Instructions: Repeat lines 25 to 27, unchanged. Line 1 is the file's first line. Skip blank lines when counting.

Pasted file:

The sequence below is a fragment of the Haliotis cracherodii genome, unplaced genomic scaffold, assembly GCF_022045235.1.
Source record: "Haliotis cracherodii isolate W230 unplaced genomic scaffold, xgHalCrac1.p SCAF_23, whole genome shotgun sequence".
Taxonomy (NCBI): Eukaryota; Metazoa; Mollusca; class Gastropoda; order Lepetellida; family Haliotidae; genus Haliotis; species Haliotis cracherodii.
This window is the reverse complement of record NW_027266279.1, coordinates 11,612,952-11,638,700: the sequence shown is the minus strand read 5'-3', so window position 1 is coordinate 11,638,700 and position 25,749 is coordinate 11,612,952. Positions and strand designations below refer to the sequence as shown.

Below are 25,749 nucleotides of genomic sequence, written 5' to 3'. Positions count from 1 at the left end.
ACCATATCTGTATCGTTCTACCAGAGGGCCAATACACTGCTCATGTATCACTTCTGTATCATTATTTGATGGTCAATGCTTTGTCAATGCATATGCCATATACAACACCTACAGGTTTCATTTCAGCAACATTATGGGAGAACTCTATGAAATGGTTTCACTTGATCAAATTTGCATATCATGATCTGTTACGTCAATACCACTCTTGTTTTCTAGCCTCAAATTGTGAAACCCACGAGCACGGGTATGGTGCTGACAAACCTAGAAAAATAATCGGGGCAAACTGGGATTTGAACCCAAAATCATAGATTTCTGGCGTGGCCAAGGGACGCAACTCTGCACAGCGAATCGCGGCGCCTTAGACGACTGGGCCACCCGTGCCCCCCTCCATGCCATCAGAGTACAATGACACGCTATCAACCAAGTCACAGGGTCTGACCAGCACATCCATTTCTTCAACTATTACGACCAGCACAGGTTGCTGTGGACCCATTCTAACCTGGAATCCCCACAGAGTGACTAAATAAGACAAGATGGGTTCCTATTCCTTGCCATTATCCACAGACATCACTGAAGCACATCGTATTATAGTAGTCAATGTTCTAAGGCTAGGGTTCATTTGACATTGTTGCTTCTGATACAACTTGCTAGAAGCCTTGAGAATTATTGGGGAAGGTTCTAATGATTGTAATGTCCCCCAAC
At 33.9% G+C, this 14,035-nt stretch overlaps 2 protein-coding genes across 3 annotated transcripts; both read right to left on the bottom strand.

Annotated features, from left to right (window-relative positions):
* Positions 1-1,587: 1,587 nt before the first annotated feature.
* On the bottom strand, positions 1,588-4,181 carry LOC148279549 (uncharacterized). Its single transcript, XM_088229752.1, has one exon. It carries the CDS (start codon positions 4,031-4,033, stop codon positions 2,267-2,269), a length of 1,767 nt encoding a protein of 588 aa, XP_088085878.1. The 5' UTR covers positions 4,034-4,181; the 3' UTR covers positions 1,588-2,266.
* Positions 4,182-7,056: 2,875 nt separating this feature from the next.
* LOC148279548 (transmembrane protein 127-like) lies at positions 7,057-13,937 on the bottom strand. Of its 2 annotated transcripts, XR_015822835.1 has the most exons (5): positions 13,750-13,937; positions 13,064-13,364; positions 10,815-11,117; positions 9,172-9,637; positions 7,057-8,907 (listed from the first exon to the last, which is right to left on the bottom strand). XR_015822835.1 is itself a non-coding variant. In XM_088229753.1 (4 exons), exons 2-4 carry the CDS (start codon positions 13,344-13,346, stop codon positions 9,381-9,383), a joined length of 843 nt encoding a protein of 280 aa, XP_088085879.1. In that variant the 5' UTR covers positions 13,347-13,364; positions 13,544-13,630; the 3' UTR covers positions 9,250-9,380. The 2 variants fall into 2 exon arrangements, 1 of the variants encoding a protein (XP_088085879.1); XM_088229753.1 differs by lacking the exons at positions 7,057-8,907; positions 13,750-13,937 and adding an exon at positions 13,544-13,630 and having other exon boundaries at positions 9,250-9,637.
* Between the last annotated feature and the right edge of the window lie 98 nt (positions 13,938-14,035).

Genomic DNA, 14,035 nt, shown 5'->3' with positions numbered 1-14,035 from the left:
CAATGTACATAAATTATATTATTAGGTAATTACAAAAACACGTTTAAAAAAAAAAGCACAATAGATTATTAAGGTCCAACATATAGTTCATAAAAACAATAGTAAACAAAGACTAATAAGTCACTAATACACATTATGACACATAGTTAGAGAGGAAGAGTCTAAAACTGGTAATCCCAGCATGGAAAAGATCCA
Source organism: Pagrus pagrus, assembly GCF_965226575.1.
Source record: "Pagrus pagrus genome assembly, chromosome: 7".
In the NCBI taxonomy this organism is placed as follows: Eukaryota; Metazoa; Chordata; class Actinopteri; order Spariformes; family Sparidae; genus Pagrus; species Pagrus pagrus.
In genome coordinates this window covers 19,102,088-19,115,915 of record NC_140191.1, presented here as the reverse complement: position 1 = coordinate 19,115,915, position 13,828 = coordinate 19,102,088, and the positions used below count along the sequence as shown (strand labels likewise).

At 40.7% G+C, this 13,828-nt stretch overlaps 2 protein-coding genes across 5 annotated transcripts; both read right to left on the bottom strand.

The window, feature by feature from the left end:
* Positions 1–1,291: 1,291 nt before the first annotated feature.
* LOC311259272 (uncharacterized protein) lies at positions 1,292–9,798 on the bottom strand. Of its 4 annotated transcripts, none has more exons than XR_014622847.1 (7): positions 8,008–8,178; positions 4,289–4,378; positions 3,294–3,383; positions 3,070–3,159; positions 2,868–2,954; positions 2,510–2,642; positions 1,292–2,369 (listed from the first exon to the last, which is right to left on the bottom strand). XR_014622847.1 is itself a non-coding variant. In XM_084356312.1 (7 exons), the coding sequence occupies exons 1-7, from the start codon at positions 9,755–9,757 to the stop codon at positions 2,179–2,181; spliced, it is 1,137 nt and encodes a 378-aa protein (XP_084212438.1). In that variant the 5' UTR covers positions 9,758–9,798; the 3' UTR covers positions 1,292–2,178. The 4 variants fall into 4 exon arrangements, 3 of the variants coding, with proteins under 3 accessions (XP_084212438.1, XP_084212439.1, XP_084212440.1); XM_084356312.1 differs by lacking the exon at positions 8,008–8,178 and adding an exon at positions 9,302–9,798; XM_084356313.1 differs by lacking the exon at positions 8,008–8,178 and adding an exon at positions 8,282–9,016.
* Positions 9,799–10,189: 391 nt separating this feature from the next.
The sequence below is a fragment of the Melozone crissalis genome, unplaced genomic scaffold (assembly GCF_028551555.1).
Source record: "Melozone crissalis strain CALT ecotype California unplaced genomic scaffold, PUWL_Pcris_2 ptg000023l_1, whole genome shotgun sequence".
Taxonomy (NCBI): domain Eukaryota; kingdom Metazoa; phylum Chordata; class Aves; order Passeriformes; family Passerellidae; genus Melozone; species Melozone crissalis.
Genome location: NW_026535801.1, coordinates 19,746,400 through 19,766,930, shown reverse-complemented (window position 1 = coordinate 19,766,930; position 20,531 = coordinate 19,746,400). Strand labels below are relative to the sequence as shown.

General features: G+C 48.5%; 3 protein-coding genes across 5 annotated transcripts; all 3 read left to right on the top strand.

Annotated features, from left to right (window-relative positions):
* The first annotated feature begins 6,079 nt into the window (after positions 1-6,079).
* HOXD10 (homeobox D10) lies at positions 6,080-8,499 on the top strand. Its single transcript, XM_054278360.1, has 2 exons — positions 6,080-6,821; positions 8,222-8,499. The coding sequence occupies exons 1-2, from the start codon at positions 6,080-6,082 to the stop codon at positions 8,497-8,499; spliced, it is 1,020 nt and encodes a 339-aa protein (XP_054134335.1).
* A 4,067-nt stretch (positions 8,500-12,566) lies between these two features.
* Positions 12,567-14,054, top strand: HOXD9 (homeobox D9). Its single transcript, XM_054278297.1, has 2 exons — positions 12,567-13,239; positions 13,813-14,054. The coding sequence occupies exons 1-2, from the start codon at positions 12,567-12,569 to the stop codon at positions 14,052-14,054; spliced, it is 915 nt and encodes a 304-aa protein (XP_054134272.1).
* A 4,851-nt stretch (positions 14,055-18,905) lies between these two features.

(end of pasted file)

The sequence below is a fragment of the Melozone crissalis genome, unplaced genomic scaffold (assembly GCF_028551555.1).
Source record: "Melozone crissalis strain CALT ecotype California unplaced genomic scaffold, PUWL_Pcris_2 ptg000023l_1, whole genome shotgun sequence".
Taxonomy (NCBI): domain Eukaryota; kingdom Metazoa; phylum Chordata; class Aves; order Passeriformes; family Passerellidae; genus Melozone; species Melozone crissalis.